Published reports on Monday indicate that Volkswagen’s truck division will acquire a stake in Navistar International Corp. and sell engines to the American truck builder, according to Reuters, the Wall Street Journal and the Economic Times.
The deal, which could be announced by VW and Navistar on Tuesday, would give the German-based company a foothold in North America and could threaten Cummins’ strong supplier relationship with Navistar, noted Stifel, a stock and industry analyst firm, in reacting to the reports on Monday.
Just how big a stake the company is buying was unclear. Reuters reported 19.9% while the Wal Street Journal said 17%.
Reuters said Volkswagen has agreed to supply engines to Navistar as part of the deal, quoting an unnamed source. Reuters also noted that Volkswagen declined to comment and Navistar couldn’t be reached over the Labor Day holiday. Volkswagen will pay around $16 per Navistar share or about $223 million in total, the source told Reuters.
The WSJ says the two companies have been in on-again, off-again talks since early 2015. Sources told the Journal that they have agreed to cooperate on purchasing and developing new products.
Volkswagen reportedly would get two seats on the board of directors as part of the deal and would be joining a board that already includes representatives of activist investors Carl Icahn and Mark Rachesky, who each control about 20% of the company.
“VW has long been rumored to be interested in Navistar,” WSJ wrote. “The German company is a powerhouse in the global truck market, particularly in Europe and Brazil, but doesn’t sell many [make that any] large commercial trucks in the U.S."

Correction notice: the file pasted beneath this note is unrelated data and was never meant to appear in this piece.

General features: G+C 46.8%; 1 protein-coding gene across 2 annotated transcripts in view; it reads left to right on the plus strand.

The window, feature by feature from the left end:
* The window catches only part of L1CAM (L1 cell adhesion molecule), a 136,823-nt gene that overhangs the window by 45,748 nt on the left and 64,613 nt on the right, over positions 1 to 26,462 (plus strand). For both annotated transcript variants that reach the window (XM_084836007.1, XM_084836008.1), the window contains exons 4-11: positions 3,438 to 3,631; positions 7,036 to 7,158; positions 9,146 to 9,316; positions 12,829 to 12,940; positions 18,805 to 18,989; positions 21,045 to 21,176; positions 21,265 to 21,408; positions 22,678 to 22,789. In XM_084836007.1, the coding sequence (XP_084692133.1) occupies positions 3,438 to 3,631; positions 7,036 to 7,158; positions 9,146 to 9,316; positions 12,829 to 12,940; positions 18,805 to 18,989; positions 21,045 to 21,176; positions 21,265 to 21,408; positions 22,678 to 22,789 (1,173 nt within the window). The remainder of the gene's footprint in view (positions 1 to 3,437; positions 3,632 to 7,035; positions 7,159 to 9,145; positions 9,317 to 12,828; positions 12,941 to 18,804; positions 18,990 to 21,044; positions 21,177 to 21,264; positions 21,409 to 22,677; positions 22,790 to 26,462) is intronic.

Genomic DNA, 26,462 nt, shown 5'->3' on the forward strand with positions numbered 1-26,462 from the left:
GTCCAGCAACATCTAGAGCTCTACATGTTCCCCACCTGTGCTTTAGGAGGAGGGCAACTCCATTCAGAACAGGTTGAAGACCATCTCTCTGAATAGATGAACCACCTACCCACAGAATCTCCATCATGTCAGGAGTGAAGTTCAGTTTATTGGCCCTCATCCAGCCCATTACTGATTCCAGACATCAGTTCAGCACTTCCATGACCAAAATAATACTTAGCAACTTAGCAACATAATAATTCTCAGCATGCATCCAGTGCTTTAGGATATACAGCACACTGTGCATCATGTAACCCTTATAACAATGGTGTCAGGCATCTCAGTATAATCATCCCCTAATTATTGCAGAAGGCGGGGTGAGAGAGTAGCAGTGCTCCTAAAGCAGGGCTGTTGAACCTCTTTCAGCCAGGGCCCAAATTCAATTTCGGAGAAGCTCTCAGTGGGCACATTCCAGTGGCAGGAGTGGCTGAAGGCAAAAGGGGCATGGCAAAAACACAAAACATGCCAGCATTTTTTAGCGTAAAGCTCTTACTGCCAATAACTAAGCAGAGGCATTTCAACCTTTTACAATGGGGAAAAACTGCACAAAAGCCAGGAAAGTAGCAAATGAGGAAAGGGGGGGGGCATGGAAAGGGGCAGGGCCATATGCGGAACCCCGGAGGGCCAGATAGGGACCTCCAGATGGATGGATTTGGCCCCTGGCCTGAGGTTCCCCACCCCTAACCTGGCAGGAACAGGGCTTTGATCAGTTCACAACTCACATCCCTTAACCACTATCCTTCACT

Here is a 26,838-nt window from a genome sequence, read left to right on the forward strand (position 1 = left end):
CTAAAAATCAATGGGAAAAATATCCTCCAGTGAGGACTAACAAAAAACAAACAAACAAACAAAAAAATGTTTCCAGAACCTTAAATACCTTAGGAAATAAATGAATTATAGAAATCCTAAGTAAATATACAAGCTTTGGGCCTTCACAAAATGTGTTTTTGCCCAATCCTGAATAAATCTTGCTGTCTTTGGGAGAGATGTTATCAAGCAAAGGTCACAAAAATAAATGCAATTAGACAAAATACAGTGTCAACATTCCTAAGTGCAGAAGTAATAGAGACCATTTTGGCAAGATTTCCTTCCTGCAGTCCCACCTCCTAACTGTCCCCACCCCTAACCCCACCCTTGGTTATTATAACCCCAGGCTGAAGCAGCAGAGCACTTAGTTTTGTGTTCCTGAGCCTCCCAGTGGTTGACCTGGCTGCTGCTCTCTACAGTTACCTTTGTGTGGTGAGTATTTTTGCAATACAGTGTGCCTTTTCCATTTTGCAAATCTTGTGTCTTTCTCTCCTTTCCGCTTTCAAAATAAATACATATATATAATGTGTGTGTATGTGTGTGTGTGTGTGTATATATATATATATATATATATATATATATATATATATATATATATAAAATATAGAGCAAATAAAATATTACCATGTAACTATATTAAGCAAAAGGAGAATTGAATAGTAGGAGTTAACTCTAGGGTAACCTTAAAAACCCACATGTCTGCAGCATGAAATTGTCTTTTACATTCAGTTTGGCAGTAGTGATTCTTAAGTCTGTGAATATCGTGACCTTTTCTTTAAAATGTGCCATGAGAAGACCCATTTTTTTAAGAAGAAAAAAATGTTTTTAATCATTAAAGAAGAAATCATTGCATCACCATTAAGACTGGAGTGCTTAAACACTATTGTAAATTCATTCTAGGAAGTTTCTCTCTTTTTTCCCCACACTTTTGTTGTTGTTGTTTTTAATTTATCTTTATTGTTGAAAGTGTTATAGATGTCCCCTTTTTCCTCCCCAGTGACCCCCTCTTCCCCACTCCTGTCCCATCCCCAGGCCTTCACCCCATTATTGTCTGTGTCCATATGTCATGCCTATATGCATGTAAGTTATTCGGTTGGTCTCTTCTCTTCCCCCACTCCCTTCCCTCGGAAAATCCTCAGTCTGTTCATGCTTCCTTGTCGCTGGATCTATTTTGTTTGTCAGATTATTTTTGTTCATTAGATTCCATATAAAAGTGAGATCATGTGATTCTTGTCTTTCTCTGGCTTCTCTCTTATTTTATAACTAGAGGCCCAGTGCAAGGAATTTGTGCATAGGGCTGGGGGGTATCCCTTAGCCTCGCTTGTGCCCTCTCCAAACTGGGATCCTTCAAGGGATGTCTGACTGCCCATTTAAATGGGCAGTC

“Navistar draws most of its sales from the U.S., Canada and Mexico and has a limited overseas business, making it a potentially good fit for VW. Navistar also has a strong dealer network that provides service and replacement parts,” reported the Economic Times.
Said Stifel, “We find those reports to be credible because it has been reported by multiple media outlets including Reuters and the Wall Street Journal, each citing multiple sources, and because the transaction is consistent with Volkswagen’s stated strategy of expanding into commercial vehicle markets where it is ‘punching below its weight class,’ which is most notably the North American market.”
The Economic Times observed that “Volkswagen's commercial vehicles division is trying to build itself into a global truck manufacturer, having absorbed Germany's MAN and Sweden's Scania, while Navistar is looking for a technology partner to build engines that can meet ever more stringent emissions rules.”
That European view disregards Navistar’s partnership with Cummins, which stepped in after Navistar’s previous management failed to meet emissions limits with its EGR-only strategy. Cummins now supplies exhaust aftertreatment equipment for Navistar diesels and complete engines which have proven popular with Navistar customers.
But Stifel said the deal, if it comes to pass, could further threaten Cummins’ truck engine business, which is already being reduced by truck builders’ moves toward further vertical integration, including with their own diesels.
Navistar, only slowly recovering from a steep loss in heavy and medium-duty trucks sales and a drop in its stock prices, could be helped by a better capitalized firm like Volkswagen, the reports said.